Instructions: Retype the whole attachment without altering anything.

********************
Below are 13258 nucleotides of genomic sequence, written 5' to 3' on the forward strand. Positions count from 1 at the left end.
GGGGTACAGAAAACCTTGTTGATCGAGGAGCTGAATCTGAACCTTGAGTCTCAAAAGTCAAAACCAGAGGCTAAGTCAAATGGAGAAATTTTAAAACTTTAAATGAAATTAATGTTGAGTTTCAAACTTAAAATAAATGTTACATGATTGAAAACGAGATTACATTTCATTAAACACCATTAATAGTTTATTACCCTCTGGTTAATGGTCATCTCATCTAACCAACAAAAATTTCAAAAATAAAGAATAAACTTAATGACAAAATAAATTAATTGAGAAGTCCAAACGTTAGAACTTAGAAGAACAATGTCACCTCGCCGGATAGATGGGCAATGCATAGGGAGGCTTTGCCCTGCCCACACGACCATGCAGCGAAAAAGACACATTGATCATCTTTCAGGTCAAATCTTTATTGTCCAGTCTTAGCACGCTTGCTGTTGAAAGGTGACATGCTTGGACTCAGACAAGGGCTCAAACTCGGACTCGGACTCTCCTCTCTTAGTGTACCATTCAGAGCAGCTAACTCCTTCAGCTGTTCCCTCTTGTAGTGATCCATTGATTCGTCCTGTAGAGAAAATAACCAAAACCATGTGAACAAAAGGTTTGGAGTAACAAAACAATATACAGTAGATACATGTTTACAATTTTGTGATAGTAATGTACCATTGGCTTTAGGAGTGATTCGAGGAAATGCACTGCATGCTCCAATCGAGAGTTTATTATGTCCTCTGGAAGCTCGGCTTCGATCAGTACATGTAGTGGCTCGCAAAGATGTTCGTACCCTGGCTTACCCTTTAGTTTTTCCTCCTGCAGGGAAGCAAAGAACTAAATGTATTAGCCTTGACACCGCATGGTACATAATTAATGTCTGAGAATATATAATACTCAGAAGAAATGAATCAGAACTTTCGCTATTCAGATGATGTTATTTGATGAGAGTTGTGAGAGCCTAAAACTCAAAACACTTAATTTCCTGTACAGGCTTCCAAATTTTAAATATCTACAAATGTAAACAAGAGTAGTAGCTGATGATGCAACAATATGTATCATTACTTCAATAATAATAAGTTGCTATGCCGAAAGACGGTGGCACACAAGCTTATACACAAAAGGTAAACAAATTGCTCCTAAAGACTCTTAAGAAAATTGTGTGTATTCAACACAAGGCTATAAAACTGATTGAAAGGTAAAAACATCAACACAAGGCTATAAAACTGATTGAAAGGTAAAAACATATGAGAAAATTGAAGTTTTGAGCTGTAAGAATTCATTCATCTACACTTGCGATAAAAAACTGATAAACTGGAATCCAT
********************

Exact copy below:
Below are 13258 nucleotides of genomic sequence, written 5' to 3' on the forward strand. Positions count from 1 at the left end.
GGGGTACAGAAAACCTTGTTGATCGAGGAGCTGAATCTGAACCTTGAGTCTCAAAAGTCAAAACCAGAGGCTAAGTCAAATGGAGAAATTTTAAAACTTTAAATGAAATTAATGTTGAGTTTCAAACTTAAAATAAATGTTACATGATTGAAAACGAGATTACATTTCATTAAACACCATTAATAGTTTATTACCCTCTGGTTAATGGTCATCTCATCTAACCAACAAAAATTTCAAAAATAAAGAATAAACTTAATGACAAAATAAATTAATTGAGAAGTCCAAACGTTAGAACTTAGAAGAACAATGTCACCTCGCCGGATAGATGGGCAATGCATAGGGAGGCTTTGCCCTGCCCACACGACCATGCAGCGAAAAAGACACATTGATCATCTTTCAGGTCAAATCTTTATTGTCCAGTCTTAGCACGCTTGCTGTTGAAAGGTGACATGCTTGGACTCAGACAAGGGCTCAAACTCGGACTCGGACTCTCCTCTCTTAGTGTACCATTCAGAGCAGCTAACTCCTTCAGCTGTTCCCTCTTGTAGTGATCCATTGATTCGTCCTGTAGAGAAAATAACCAAAACCATGTGAACAAAAGGTTTGGAGTAACAAAACAATATACAGTAGATACATGTTTACAATTTTGTGATAGTAATGTACCATTGGCTTTAGGAGTGATTCGAGGAAATGCACTGCATGCTCCAATCGAGAGTTTATTATGTCCTCTGGAAGCTCGGCTTCGATCAGTACATGTAGTGGCTCGCAAAGATGTTCGTACCCTGGCTTACCCTTTAGTTTTTCCTCCTGCAGGGAAGCAAAGAACTAAATGTATTAGCCTTGACACCGCATGGTACATAATTAATGTCTGAGAATATATAATACTCAGAAGAAATGAATCAGAACTTTCGCTATTCAGATGATGTTATTTGATGAGAGTTGTGAGAGCCTAAAACTCAAAACACTTAATTTCCTGTACAGGCTTCCAAATTTTAAATATCTACAAATGTAAACAAGAGTAGTAGCTGATGATGCAACAATATGTATCATTACTTCAATAATAATAAGTTGCTATGCCGAAAGACGGTGGCACACAAGCTTATACACAAAAGGTAAACAAATTGCTCCTAAAGACTCTTAAGAAAATTGTGTGTATTCAACACAAGGCTATAAAACTGATTGAAAGGTAAAAACATCAACACAAGGCTATAAAACTGATTGAAAGGTAAAAACATATGAGAAAATTGAAGTTTTGAGCTGTAAGAATTCATTCATCTACACTTGCGATAAAAAACTGATAAACTGGAATCCAT